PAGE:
Language and Communication Quotes
How we cite our quotes:
(Orestes): "Hermes of the Underworld, watching over paternal powers! I ask you, be my saviour and my ally; for my coming to this land is my return from exile." (Fragment 1; 1-3)
Even though this quotation doesn't say anything explicit about language or communication, it actually sets up this theme in a way that will become very important in the rest of the play. Among his other duties, Hermes is the messenger god; typically, he brings messages from one god to another, or from the gods down to mortals. At the same time, he is also the god of travelers; he helps mortals along their way, and also helps the souls of dead people make their way down to the Underworld. Later in the play, Orestes will go to great effort to communicate with the spirit of his father. Here, by calling upon the god in his role as "Hermes of the Underworld," Orestes reminds of his role as an intermediary between two worlds. Thus, this looks forward to when Orestes later tries to pass a message across this divide.
(Electra): "How am I to speak sensibly to my father, how am I to pray to him? Am I to say that I bring [these mourning-libations] to a dear husband from a dear wife, from my mother? I have no words for that, no words I should say as I pour this offering on my father's tomb." (88-90)
Electra's dysfunctional family puts her in an awkward position when it comes to saying prayers for her dead father. Because her mother, the one who sent her to make the offerings, is also the one who killed Agamemnon, Electra realizes that she can't offer prayers on her mother's behalf without being insincere, thus making a mockery of true communication.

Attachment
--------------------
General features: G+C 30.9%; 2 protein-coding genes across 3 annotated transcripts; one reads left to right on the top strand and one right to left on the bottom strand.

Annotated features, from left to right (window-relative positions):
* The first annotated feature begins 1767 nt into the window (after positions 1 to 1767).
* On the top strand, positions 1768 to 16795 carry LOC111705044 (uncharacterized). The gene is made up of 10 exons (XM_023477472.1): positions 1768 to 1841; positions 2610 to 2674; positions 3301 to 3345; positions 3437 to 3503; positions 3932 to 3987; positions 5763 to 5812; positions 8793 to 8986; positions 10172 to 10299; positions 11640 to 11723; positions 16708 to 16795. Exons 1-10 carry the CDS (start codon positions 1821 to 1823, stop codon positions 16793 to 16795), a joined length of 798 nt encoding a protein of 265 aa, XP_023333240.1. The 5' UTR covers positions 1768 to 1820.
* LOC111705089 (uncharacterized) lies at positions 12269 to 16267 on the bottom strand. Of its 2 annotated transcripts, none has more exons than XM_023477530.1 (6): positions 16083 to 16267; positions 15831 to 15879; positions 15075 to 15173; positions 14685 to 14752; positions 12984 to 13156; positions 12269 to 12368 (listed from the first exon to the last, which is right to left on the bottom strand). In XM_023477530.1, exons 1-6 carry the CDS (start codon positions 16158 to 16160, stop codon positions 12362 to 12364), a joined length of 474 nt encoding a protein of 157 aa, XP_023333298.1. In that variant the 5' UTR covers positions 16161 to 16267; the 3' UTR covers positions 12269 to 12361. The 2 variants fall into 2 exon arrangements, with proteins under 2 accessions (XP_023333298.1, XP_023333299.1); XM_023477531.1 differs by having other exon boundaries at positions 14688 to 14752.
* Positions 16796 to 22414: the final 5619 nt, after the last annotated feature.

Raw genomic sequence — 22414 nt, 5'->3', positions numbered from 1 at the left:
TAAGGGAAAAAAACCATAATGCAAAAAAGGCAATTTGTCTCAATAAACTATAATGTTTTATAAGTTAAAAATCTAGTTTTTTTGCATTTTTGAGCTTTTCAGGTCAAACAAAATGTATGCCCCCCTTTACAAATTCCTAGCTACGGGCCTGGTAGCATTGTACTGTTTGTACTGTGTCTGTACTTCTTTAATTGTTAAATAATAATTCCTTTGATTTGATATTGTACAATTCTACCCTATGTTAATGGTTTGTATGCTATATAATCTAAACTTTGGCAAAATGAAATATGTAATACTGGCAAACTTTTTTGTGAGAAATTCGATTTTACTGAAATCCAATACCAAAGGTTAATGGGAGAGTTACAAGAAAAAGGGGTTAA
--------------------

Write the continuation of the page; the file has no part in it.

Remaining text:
(Electra): "Don't keep things hidden in your heart through fear of anyone […]. Please tell me, if you have anything better than this." […]
(Chorus): "When you make the libation, say good words for those of kind intention."
(Electra): "Which of those dear to me am I to name as that?"
(Chorus): "Yourself first, and anyone who hates Aegisthus."
(Electra): "Then I will make this prayer for me and you together."
(Chorus): "Since you already understand this for yourself, put your mind to it." (102, 105, 109-113)
Here we see that the women of the Chorus are masters of the art of subtle communication. First, they make a sneaky reference to "those of kind intention" which actually turns out to mean Electra and "anyone who hates Aegisthus." Electra turns out to be pretty clever as well, when she guesses correctly that the Chorus hates Aegisthus too, as she indicates when she says, "Then I will make this prayer for me and you together." But we still think that the Chorus is doing something even sneakier here. Notice that the Chorus doesn't say one word about anything bad happening to Clytemnestra. Could this be a clever strategy to avoid alienating Electra by trying to get her to pray for her mother's downfall?